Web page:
One time I was giving a climate presentation to an elementary school, and at the end of the presentation I spotted a familiar face in the crowd! It was my school therapist from when I was in elementary school. This therapist had played a defining role in my childhood, and it was her that helped me seek help at that time. After I finished presenting we caught up and it was a total full circle moment!

Can you tell us a story about a particular individual who was impacted or helped by your cause?

Earlier this year, I received a letter from a young girl. This girl wrote to tell me about her passion for our environment and how, as an eight-year-old, she had felt incapable of helping the Earth. She went on to let me know that when she saw a video of me speaking in her english class, she resonated with my message. We went back and forth, exchanging letters. I, providing guidance regarding ways to reduce her carbon footprint and help her classmates learn more about climate change, and her, telling me about her passion for the environment and how she was implementing my suggestions.

How do you define “Making A Difference”? Can you explain what you mean or give an example?

“Making A Difference” is taking actions to directly impact another person or living being. I believe that activism and “making a difference” go hand in hand. My definition of activism is dedicating a small part of everyday towards benefiting society. Being an activist and making a difference can happen through actions as “small” (There is no action too big or too small) as purchasing the apple with no plastic wrap instead of the cut and prepared apple in the plastic packaging. We can all be activists and make a difference in the world, if we commit to helping others and going about life with empathy and self-awareness.

Many young people would not know what steps to take to start to create the change they want to see. But you did. What are some of the steps you took to get your project started? Can you share the top 5 things you need to know to become a changemaker? Please tell us a story or example for each.

  1. Find your passion

Explore different social justice issues and movements through watching documentaries, listening to podcasts, and reading books. Find a global issue that tugs at your heart; an issue that you can’t quite turn away from. For me that was climate justice, but for you it could be women’s rights or racial justice! What’s important to keep in mind is that essentially all issues relating to justice and peace are interconnected. If you decide to pursue climate action that doesn’t mean you aren’t advocating for animal rights or global poverty.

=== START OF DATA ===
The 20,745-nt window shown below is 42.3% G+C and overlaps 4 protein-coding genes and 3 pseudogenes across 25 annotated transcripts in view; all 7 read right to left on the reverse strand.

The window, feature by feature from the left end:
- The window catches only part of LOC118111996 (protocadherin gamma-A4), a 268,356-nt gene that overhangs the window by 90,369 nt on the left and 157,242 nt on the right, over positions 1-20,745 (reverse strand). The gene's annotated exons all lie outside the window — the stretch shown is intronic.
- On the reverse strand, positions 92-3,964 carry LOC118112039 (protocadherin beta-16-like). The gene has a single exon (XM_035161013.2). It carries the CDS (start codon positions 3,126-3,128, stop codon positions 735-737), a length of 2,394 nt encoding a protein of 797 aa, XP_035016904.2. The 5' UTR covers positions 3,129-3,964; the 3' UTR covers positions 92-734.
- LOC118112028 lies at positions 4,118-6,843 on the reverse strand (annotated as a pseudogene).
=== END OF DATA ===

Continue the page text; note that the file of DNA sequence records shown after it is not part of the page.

2. Educate yourself

Once you have found a cause that you are passionate about, begin learning more about it! The more that we know about the issues affecting our planet, the better understanding we have of what solutions need to be put in place. Learning is something that you never stop doing as an activist! It is crucial that you have an understanding of the issue you are passionate about and that you feel comfortable speaking to others about it.

3. Connect with others

Build relationships with like minded youth passionate about activism! Creating connections and community is essential to movement building and learning more about your issue. For example, after learning about climate change I began reaching out to climate activists on Instagram and Twitter. I would DM young people who were taking action, and ask to connect via phone or email. Over time, I developed an immense network of young people, who like me were passionate about making a difference!

4. Examine your community

After connecting with others who share your passion, take a moment to examine your community and the ways that the issue you are passionate about impacts the people around you. I originally got the idea for my organization Climate NOW after seeing a need for climate education in my community. I would talk with friends at school and noticed that a majority of them had no idea what climate change was, let alone how to take climate action.

5. Take Action

Apply what you have learned through finding your passion, educating yourself, connecting with others, and examining your community! Begin taking action and making an impact in the lives of others. Once I had the concept for Climate NOW I began taking action by speaking to schools, starting a club at my school, and organizing weekly climate strikes.